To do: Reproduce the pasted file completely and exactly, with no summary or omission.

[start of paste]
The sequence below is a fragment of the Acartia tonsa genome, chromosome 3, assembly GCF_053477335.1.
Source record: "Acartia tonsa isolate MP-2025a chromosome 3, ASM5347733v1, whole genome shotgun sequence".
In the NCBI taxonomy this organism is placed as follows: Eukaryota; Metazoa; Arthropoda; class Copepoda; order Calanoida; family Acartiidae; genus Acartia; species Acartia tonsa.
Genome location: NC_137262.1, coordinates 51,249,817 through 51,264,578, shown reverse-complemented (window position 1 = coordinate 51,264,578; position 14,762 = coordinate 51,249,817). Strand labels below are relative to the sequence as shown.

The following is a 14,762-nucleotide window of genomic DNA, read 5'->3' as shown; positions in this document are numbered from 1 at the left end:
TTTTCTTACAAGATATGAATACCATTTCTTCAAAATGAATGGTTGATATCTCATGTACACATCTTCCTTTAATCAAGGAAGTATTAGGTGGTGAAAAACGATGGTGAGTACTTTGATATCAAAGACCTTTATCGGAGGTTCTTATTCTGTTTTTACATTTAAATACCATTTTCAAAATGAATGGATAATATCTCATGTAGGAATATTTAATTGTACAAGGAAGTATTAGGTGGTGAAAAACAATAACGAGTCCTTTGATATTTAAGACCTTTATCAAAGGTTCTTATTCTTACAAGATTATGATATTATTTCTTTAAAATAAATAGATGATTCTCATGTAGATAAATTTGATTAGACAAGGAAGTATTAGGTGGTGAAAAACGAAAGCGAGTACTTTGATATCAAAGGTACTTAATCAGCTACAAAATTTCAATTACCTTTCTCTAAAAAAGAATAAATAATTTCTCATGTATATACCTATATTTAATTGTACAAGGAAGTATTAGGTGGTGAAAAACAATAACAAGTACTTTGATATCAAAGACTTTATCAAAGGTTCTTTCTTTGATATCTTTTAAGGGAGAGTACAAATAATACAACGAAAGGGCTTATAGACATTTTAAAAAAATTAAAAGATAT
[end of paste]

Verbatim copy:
The sequence below is a fragment of the Acartia tonsa genome, chromosome 3, assembly GCF_053477335.1.
Source record: "Acartia tonsa isolate MP-2025a chromosome 3, ASM5347733v1, whole genome shotgun sequence".
In the NCBI taxonomy this organism is placed as follows: Eukaryota; Metazoa; Arthropoda; class Copepoda; order Calanoida; family Acartiidae; genus Acartia; species Acartia tonsa.
Genome location: NC_137262.1, coordinates 51,249,817 through 51,264,578, shown reverse-complemented (window position 1 = coordinate 51,264,578; position 14,762 = coordinate 51,249,817). Strand labels below are relative to the sequence as shown.

The following is a 14,762-nucleotide window of genomic DNA, read 5'->3' as shown; positions in this document are numbered from 1 at the left end:
TTTTCTTACAAGATATGAATACCATTTCTTCAAAATGAATGGTTGATATCTCATGTACACATCTTCCTTTAATCAAGGAAGTATTAGGTGGTGAAAAACGATGGTGAGTACTTTGATATCAAAGACCTTTATCGGAGGTTCTTATTCTGTTTTTACATTTAAATACCATTTTCAAAATGAATGGATAATATCTCATGTAGGAATATTTAATTGTACAAGGAAGTATTAGGTGGTGAAAAACAATAACGAGTCCTTTGATATTTAAGACCTTTATCAAAGGTTCTTATTCTTACAAGATTATGATATTATTTCTTTAAAATAAATAGATGATTCTCATGTAGATAAATTTGATTAGACAAGGAAGTATTAGGTGGTGAAAAACGAAAGCGAGTACTTTGATATCAAAGGTACTTAATCAGCTACAAAATTTCAATTACCTTTCTCTAAAAAAGAATAAATAATTTCTCATGTATATACCTATATTTAATTGTACAAGGAAGTATTAGGTGGTGAAAAACAATAACAAGTACTTTGATATCAAAGACTTTATCAAAGGTTCTTTCTTTGATATCTTTTAAGGGAGAGTACAAATAATACAACGAAAGGGCTTATAGACATTTTAAAAAAATTAAAAGATAT